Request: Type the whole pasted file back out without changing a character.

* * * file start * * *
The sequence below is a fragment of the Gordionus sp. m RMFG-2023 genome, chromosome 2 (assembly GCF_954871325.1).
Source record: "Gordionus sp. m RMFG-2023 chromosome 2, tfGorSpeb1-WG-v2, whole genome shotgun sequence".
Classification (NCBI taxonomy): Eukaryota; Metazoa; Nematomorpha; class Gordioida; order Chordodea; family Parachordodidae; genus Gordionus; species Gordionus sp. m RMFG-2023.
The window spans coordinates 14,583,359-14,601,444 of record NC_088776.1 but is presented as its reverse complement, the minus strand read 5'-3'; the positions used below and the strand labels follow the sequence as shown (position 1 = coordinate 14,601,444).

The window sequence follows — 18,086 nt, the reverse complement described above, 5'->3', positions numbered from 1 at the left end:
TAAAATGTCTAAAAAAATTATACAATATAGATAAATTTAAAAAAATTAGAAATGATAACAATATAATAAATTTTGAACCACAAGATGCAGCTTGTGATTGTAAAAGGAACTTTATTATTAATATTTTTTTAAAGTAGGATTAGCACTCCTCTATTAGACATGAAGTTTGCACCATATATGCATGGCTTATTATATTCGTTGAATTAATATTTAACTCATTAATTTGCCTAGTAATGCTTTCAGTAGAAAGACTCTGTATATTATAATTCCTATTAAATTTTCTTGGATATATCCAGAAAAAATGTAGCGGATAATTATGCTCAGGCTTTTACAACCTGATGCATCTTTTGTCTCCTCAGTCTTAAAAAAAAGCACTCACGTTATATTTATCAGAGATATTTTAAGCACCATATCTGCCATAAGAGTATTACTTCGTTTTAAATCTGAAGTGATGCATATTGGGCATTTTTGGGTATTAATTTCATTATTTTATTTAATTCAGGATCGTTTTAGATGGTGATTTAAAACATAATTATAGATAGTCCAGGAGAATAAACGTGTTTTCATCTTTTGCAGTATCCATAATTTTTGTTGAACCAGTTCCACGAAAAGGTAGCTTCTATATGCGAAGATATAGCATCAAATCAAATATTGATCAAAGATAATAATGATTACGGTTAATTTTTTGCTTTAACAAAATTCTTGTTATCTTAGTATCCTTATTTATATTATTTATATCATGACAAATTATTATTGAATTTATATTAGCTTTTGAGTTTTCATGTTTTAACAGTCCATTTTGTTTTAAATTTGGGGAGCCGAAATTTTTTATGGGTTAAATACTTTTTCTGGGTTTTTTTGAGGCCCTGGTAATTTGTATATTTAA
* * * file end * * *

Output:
The sequence below is a fragment of the Gordionus sp. m RMFG-2023 genome, chromosome 2 (assembly GCF_954871325.1).
Source record: "Gordionus sp. m RMFG-2023 chromosome 2, tfGorSpeb1-WG-v2, whole genome shotgun sequence".
Classification (NCBI taxonomy): Eukaryota; Metazoa; Nematomorpha; class Gordioida; order Chordodea; family Parachordodidae; genus Gordionus; species Gordionus sp. m RMFG-2023.
The window spans coordinates 14,583,359-14,601,444 of record NC_088776.1 but is presented as its reverse complement, the minus strand read 5'-3'; the positions used below and the strand labels follow the sequence as shown (position 1 = coordinate 14,601,444).

The window sequence follows — 18,086 nt, the reverse complement described above, 5'->3', positions numbered from 1 at the left end:
TAAAATGTCTAAAAAAATTATACAATATAGATAAATTTAAAAAAATTAGAAATGATAACAATATAATAAATTTTGAACCACAAGATGCAGCTTGTGATTGTAAAAGGAACTTTATTATTAATATTTTTTTAAAGTAGGATTAGCACTCCTCTATTAGACATGAAGTTTGCACCATATATGCATGGCTTATTATATTCGTTGAATTAATATTTAACTCATTAATTTGCCTAGTAATGCTTTCAGTAGAAAGACTCTGTATATTATAATTCCTATTAAATTTTCTTGGATATATCCAGAAAAAATGTAGCGGATAATTATGCTCAGGCTTTTACAACCTGATGCATCTTTTGTCTCCTCAGTCTTAAAAAAAAGCACTCACGTTATATTTATCAGAGATATTTTAAGCACCATATCTGCCATAAGAGTATTACTTCGTTTTAAATCTGAAGTGATGCATATTGGGCATTTTTGGGTATTAATTTCATTATTTTATTTAATTCAGGATCGTTTTAGATGGTGATTTAAAACATAATTATAGATAGTCCAGGAGAATAAACGTGTTTTCATCTTTTGCAGTATCCATAATTTTTGTTGAACCAGTTCCACGAAAAGGTAGCTTCTATATGCGAAGATATAGCATCAAATCAAATATTGATCAAAGATAATAATGATTACGGTTAATTTTTTGCTTTAACAAAATTCTTGTTATCTTAGTATCCTTATTTATATTATTTATATCATGACAAATTATTATTGAATTTATATTAGCTTTTGAGTTTTCATGTTTTAACAGTCCATTTTGTTTTAAATTTGGGGAGCCGAAATTTTTTATGGGTTAAATACTTTTTCTGGGTTTTTTTGAGGCCCTGGTAATTTGTATATTTAA